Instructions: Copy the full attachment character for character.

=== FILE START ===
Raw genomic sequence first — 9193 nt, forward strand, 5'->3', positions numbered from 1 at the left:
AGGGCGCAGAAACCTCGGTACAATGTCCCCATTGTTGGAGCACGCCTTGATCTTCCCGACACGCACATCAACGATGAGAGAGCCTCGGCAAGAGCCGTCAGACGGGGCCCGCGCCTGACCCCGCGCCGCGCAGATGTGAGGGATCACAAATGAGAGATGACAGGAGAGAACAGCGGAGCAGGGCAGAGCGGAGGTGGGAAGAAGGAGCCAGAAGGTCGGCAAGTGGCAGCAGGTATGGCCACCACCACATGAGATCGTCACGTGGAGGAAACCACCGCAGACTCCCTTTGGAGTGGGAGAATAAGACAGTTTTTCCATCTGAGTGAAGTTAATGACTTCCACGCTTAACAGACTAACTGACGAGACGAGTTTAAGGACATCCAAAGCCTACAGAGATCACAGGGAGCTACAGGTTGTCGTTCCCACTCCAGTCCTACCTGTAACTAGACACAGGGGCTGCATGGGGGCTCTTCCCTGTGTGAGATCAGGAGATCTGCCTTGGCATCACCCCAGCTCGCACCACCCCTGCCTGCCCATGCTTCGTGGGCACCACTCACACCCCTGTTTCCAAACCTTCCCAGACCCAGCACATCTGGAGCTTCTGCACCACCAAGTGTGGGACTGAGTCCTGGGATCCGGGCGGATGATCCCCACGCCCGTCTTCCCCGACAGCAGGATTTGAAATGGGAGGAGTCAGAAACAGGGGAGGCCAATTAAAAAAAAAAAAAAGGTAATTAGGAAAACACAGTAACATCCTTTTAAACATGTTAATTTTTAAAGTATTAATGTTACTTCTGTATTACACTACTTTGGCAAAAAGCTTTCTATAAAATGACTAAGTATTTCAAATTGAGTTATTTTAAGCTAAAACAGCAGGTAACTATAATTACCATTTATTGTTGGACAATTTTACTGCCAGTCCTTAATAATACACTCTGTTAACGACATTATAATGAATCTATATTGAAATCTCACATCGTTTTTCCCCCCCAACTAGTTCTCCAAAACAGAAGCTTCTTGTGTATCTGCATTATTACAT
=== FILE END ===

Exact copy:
Raw genomic sequence first — 9193 nt, forward strand, 5'->3', positions numbered from 1 at the left:
AGGGCGCAGAAACCTCGGTACAATGTCCCCATTGTTGGAGCACGCCTTGATCTTCCCGACACGCACATCAACGATGAGAGAGCCTCGGCAAGAGCCGTCAGACGGGGCCCGCGCCTGACCCCGCGCCGCGCAGATGTGAGGGATCACAAATGAGAGATGACAGGAGAGAACAGCGGAGCAGGGCAGAGCGGAGGTGGGAAGAAGGAGCCAGAAGGTCGGCAAGTGGCAGCAGGTATGGCCACCACCACATGAGATCGTCACGTGGAGGAAACCACCGCAGACTCCCTTTGGAGTGGGAGAATAAGACAGTTTTTCCATCTGAGTGAAGTTAATGACTTCCACGCTTAACAGACTAACTGACGAGACGAGTTTAAGGACATCCAAAGCCTACAGAGATCACAGGGAGCTACAGGTTGTCGTTCCCACTCCAGTCCTACCTGTAACTAGACACAGGGGCTGCATGGGGGCTCTTCCCTGTGTGAGATCAGGAGATCTGCCTTGGCATCACCCCAGCTCGCACCACCCCTGCCTGCCCATGCTTCGTGGGCACCACTCACACCCCTGTTTCCAAACCTTCCCAGACCCAGCACATCTGGAGCTTCTGCACCACCAAGTGTGGGACTGAGTCCTGGGATCCGGGCGGATGATCCCCACGCCCGTCTTCCCCGACAGCAGGATTTGAAATGGGAGGAGTCAGAAACAGGGGAGGCCAATTAAAAAAAAAAAAAAGGTAATTAGGAAAACACAGTAACATCCTTTTAAACATGTTAATTTTTAAAGTATTAATGTTACTTCTGTATTACACTACTTTGGCAAAAAGCTTTCTATAAAATGACTAAGTATTTCAAATTGAGTTATTTTAAGCTAAAACAGCAGGTAACTATAATTACCATTTATTGTTGGACAATTTTACTGCCAGTCCTTAATAATACACTCTGTTAACGACATTATAATGAATCTATATTGAAATCTCACATCGTTTTTCCCCCCCAACTAGTTCTCCAAAACAGAAGCTTCTTGTGTATCTGCATTATTACAT